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First Impressions: John 2:1-11

January 12, 2010

Last week we meditated about the waters of baptism, and this week Jesus turns them into wine.  Since we have moved into John’s gospel, you may want to drink plenty of that good wine if you hope to catch all of his symbolism and hidden meanings.  I will not try to reproduce the scholarship of others here, but only to give you some possibilities for preaching this text.

2:1-2 The scene is a wedding, a fairly typical human event.  Jesus had been invited to join in, so he wasn’t a gate crasher.  His mother and his disciples were also there.  In William Willimon’s treatment of the text in Pulpit Resource (“God Comes to Us,” Volume 38, No. 1, 13-16) he uses the fact of Jesus’ presence at such an event as his point of departure.  God meets us in our lives, and erases our false distinction between sacred and secular.  God infuses all life, so nothing is truly secular, but all is sacred.  He moves further away from the text in describing that God who comes to us in the messy ordinariness of human life.  It is preachable, but I will go in a different direction.

2:3-5 In one of John’s most amusing scenes, Jesus’ mother made a simple observation about the wine running out.  It was, clearly, intended to be one of those mother’s comments that is really a demand for action.  “I noticed that your room is getting pretty messy” really means “Clean up that pig sty.”  Jesus’ response was really more fitting to a teenager than a Messiah:  “Woman, what concern is that to you and to me?”  As one of my colleagues noted, most such conversations take a turn for the worse once you address your mother as “woman.”

The point of Jesus’ words, of course, is that his hour has not yet come.  His mother has hopes and expectations of her son, but now is not the time.  I am considering preaching about this idea of God’s time and our time.  Gerard Sloyan  (Interpretation: John [Atlanta: John Knox, 1988], 32-39.) discusses the idea of two worlds with two different timing mechanisms at work existing side-by-side—or even one within the other.  There is one world, a world of weddings and wine and ordinary human activity.  Within and without that world, there is also the divine existence.  He writes that John’s gospel “goes back and forth from one world to another, one eon to the next with silent ease.”

A sermon along this line could encourage hearers to see the world for more than what it appears on the surface, to see deeply.  It is probably too dorky to use the concept “I see you” from the movie Avatar, but that is precisely the image.  As I watched that film, I couldn’t help but think of the animated Pocahontas, in which the natural world speaks in ways that cannot be perceived by ordinary hearing.  How can we see God who moves in ways that are so mysterious, so subtle, so hidden?  How were the first disciples able to “see” Jesus so that they followed and believed?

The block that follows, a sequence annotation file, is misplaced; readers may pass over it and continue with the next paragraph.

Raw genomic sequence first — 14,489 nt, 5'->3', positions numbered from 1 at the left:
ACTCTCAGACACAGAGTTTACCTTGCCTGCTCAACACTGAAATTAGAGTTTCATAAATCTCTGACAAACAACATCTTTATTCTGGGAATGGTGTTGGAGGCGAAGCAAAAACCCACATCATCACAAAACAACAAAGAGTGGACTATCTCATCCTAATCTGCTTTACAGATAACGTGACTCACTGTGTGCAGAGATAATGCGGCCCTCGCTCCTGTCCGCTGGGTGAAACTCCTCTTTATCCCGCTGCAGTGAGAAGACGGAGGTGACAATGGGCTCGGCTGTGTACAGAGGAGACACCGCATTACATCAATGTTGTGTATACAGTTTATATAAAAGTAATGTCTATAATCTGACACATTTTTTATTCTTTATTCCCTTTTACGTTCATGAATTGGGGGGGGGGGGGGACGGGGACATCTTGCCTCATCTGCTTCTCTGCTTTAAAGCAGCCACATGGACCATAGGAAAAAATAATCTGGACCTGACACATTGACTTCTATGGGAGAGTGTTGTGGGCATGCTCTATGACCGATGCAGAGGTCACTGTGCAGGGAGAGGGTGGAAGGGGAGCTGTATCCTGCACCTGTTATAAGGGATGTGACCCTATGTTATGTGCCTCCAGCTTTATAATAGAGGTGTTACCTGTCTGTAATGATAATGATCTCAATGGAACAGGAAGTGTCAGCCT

2:6-9 This is a description of the miracle itself.  I am going to stay far away from the implications of these stone jars and their role in the rites of purification.  The text has much more to say.

2:10 Here, we learn that Jesus has created a new problem even as he solved the problem of running out of wine.  The bridegroom is going to be looking cheap for trying to save the best wine in hopes that he wouldn’t have to serve it to his crummy new in-laws and the people from work he doesn’t really like anyway.  My colleague (the same one mentioned above; all right, all right, it’s Jonathan Chute of Rolling Hills UMC) said that at first glance, the story seems to tell us that Jesus would be a handy guy to have around.  We’re always running out of ketchup at my house, and so I could just fill the empty bottle with water, bring it to Jesus, and the French fry emergency would be solved.  But then comes the unintended consequence: the new wine is better than the old.  The ancient truth is that we cannot control God.  Jesus is not my valet.  Even Jesus’ mother is tempted to use him as a fixer, but he only takes orders from the Father.  I may take the sermon in that direction.

2:11 This is the punch line.  The disciples believed because this event revealed Jesus’ true glory.  Again, the question is about what prompts our belief?  You might answer the question for yourself in the sermon.  What caused you to believe in the first place?

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